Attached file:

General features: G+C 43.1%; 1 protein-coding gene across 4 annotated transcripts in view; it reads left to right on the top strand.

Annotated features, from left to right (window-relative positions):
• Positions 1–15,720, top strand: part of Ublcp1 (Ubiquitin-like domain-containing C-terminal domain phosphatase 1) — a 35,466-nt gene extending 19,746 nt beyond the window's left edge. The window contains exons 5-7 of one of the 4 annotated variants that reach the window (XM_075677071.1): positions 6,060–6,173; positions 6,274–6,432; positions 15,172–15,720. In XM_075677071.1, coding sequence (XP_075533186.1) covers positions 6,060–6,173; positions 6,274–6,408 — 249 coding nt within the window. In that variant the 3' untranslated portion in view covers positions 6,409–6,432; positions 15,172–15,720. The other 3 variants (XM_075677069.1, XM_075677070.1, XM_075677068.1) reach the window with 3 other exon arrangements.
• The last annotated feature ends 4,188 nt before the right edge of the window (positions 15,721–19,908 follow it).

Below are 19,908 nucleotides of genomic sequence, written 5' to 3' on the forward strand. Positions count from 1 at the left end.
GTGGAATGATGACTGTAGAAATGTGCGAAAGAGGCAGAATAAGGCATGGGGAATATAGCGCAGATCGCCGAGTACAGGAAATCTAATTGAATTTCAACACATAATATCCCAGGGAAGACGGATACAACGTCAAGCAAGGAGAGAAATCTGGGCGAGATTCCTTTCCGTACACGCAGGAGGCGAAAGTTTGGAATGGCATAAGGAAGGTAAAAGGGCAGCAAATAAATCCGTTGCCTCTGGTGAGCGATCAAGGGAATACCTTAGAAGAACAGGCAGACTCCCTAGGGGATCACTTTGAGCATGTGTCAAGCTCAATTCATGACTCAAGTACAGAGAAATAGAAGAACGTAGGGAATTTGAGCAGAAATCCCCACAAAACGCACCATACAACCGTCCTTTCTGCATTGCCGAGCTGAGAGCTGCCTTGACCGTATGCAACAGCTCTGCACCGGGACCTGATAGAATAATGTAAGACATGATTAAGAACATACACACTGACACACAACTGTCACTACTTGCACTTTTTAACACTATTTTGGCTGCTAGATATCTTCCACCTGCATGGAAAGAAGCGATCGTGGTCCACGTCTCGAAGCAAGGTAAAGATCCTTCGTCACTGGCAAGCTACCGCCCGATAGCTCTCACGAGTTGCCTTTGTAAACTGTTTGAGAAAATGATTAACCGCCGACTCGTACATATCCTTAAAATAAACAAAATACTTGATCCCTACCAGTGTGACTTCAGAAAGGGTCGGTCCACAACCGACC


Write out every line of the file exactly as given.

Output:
General features: G+C 43.1%; 1 protein-coding gene across 4 annotated transcripts in view; it reads left to right on the top strand.

Annotated features, from left to right (window-relative positions):
• Positions 1–15,720, top strand: part of Ublcp1 (Ubiquitin-like domain-containing C-terminal domain phosphatase 1) — a 35,466-nt gene extending 19,746 nt beyond the window's left edge. The window contains exons 5-7 of one of the 4 annotated variants that reach the window (XM_075677071.1): positions 6,060–6,173; positions 6,274–6,432; positions 15,172–15,720. In XM_075677071.1, coding sequence (XP_075533186.1) covers positions 6,060–6,173; positions 6,274–6,408 — 249 coding nt within the window. In that variant the 3' untranslated portion in view covers positions 6,409–6,432; positions 15,172–15,720. The other 3 variants (XM_075677069.1, XM_075677070.1, XM_075677068.1) reach the window with 3 other exon arrangements.
• The last annotated feature ends 4,188 nt before the right edge of the window (positions 15,721–19,908 follow it).

Below are 19,908 nucleotides of genomic sequence, written 5' to 3' on the forward strand. Positions count from 1 at the left end.
GTGGAATGATGACTGTAGAAATGTGCGAAAGAGGCAGAATAAGGCATGGGGAATATAGCGCAGATCGCCGAGTACAGGAAATCTAATTGAATTTCAACACATAATATCCCAGGGAAGACGGATACAACGTCAAGCAAGGAGAGAAATCTGGGCGAGATTCCTTTCCGTACACGCAGGAGGCGAAAGTTTGGAATGGCATAAGGAAGGTAAAAGGGCAGCAAATAAATCCGTTGCCTCTGGTGAGCGATCAAGGGAATACCTTAGAAGAACAGGCAGACTCCCTAGGGGATCACTTTGAGCATGTGTCAAGCTCAATTCATGACTCAAGTACAGAGAAATAGAAGAACGTAGGGAATTTGAGCAGAAATCCCCACAAAACGCACCATACAACCGTCCTTTCTGCATTGCCGAGCTGAGAGCTGCCTTGACCGTATGCAACAGCTCTGCACCGGGACCTGATAGAATAATGTAAGACATGATTAAGAACATACACACTGACACACAACTGTCACTACTTGCACTTTTTAACACTATTTTGGCTGCTAGATATCTTCCACCTGCATGGAAAGAAGCGATCGTGGTCCACGTCTCGAAGCAAGGTAAAGATCCTTCGTCACTGGCAAGCTACCGCCCGATAGCTCTCACGAGTTGCCTTTGTAAACTGTTTGAGAAAATGATTAACCGCCGACTCGTACATATCCTTAAAATAAACAAAATACTTGATCCCTACCAGTGTGACTTCAGAAAGGGTCGGTCCACAACCGACC